Viacom Inc. Chairman Sumner Redstone, 77, has had an extraordinary year. He acquired CBS Inc., found a likely successor in Chief Executive Mel Karmazin, and whipped two younger media moguls, Barry Diller and Herb Siegel, in court battles over broadcast assets.

But there's still one thorn in Redstone's side: Blockbuster Inc., the video-store chain.

Viacom purchased Blockbuster in 1994 for its huge cash flow, to help pay for its acquisition of Paramount Communications in Hollywood that same year. But Blockbuster was dogged, even then, by predictions that its business would erode when new technologies delivered on-demand movies to the home.

Blockbuster, the world's largest video-store chain, is still growing, but at a slower rate than most of Viacom's businesses. Viacom has wanted to shed the company for years. It took the first step last August when it sold 18 percent to the public at $15 a share. It has been stymied in shedding the rest.

Blockbuster has fared poorly with investors. Except for a brief period last August, and in November and December, the stock has been trading below its offering price since the stock sale almost a year ago. The stock closed Aug. 1 at $11.94 a share. That's up from a low of $9 in June, but a long way from the $20 level that Redstone says is necessary for Viacom to proceed with a "split-off" by exchanging its Blockbuster shares for Viacom stock.

Blockbuster has embarked on a campaign to reinvent itself as a "new media" company, even while it insists that its bricks-and-mortar video rental business will continue to expand. Investors seem skeptical.

Clouds ahead

With each "new-media" announcement, Blockbuster fuels some concern that its core video rental business will become obsolete.

Why, after all, should consumers continue driving to stores to rent videocassettes or DVDs if they can download movies over cable or telephone lines? And are consumers ready to buy new services, such as DirecTV or high-speed phone lines, from their local Blockbuster clerk?

Blockbuster said last month that it will offer a video-on-demand service over high-speed telephone lines, starting the service with 300 to 500 movie titles in two cities by the end of the year. It was a bold announcement, made bolder by the fact that Blockbuster hasn't obtained rights from Hollywood studios to distribute their films over any video-on-demand service. Not even Paramount Pictures a wholly-owned Viacom subsidiary has granted such rights to Blockbuster yet.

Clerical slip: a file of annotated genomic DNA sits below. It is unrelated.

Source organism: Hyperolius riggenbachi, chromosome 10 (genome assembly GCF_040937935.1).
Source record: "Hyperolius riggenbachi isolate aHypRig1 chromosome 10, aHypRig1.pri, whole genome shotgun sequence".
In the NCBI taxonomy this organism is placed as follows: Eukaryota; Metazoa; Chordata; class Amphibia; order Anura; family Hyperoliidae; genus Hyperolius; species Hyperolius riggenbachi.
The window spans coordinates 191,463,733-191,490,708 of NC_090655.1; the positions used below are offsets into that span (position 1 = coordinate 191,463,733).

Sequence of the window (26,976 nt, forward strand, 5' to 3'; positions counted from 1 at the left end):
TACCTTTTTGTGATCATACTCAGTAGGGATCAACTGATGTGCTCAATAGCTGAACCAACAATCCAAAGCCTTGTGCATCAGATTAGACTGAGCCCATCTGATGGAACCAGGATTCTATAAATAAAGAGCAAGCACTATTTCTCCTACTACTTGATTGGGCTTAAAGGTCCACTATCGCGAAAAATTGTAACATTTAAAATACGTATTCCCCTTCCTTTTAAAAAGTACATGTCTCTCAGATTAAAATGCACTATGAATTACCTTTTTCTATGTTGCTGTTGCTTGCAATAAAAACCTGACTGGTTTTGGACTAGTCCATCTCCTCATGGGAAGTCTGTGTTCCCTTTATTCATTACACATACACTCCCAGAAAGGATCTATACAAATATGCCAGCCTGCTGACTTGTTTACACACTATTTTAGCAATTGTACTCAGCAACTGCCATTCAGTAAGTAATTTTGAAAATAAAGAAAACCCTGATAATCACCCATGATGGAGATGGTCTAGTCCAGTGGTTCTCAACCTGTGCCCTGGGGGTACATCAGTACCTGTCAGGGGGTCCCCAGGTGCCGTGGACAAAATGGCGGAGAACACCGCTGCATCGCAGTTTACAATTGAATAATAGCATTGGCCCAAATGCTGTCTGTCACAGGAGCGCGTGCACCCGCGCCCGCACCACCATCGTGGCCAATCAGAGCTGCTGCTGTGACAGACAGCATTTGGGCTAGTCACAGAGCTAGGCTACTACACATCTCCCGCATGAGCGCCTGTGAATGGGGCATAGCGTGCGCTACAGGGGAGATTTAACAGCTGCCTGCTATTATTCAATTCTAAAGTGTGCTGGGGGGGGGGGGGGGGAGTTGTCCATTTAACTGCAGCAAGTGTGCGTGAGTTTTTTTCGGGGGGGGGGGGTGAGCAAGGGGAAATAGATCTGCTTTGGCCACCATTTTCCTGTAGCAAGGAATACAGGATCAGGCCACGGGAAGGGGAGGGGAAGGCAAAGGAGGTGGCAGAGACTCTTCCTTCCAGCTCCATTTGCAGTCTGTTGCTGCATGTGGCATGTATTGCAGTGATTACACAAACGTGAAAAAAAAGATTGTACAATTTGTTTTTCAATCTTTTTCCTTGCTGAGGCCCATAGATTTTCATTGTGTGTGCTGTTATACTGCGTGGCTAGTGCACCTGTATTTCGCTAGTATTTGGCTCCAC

Hollywood isn't keen to see Blockbuster muscle into the potentially huge business of electronic delivery of movies.

"Why the world needs them to be in the middle of it, I haven't a clue," says USA Networks Chairman Barry Diller, who ran two major studios Paramount and Fox for a total of 18 years before forming his current company. Still, Diller says his company, which has acquired several independent film companies, will listen to Blockbuster's pitch.

No one in Hollywood can afford not to. Blockbuster is Hollywood's biggest single customer, spending more than $1.7 billion last year for product for its stores. Indeed, the studios' fortunes have become more entwined with Blockbuster since 1998, when the rental chain switched to revenue-sharing to lower its costs for videocassettes.

Financial outlook

If Blockbuster gobbles market share faster than it loses ground to new technologies, its cash flow (earnings before interest, taxes, depreciation and amortization) should continue to grow at about 8 percent annually, says Scott B. Davis, an analyst at First Union Securities Inc. The company is currently reporting losses.

The company said its new-media segment generated an operating loss of $14 million in the first quarter, reflecting the costs of its Web site. Blockbuster said in November that America Online Inc. would make a $30 million equity investment in, but AOL hasn't funded the commitment yet.

Under the terms of the agreement, AOL had the right to withdraw its investment if didn't complete an IPO within 18 months. With the stock market soured on many dot-coms, Blockbuster hasn't pursued such an offering.

Likewise, talks continue between Blockbuster and Metro-Goldwyn-Mayer Inc., following another January announcement that they would explore ways to download MGM movies through the Internet or other home delivery technologies. No movies have been licensed yet.

Blockbuster has even agreed to sell two competitive services direct broadcast satellite and high-speed telephone lines that may siphon business from its own stores.

Blockbuster said in May that it would begin selling DirecTV's direct broadcast service by September, as part of an agreement to "co-brand" a pay-per-view service on DirecTV. And last month, Blockbuster said it would sell digital subscriber lines, or DSL, for partners in its video-on-demand venture, through a partnership with Enron Corp.

Bob Alexander, a media consultant who heads Alexander & Associates Inc. in New York, is skeptical about Blockbuster's two latest plans. He says he is doubtful that major Hollywood studios will agree to license their movies to Enron and Blockbuster, partly because of concerns about the security of the digital signal.

Nor does Alexander see any synergy between Blockbuster and El Segundo-based DirecTV. "It really makes no sense," he says.

Ironically, Alexander says that the core video-rental business "has never been better than it is this summer" because DVDs are reinvigorating the business.

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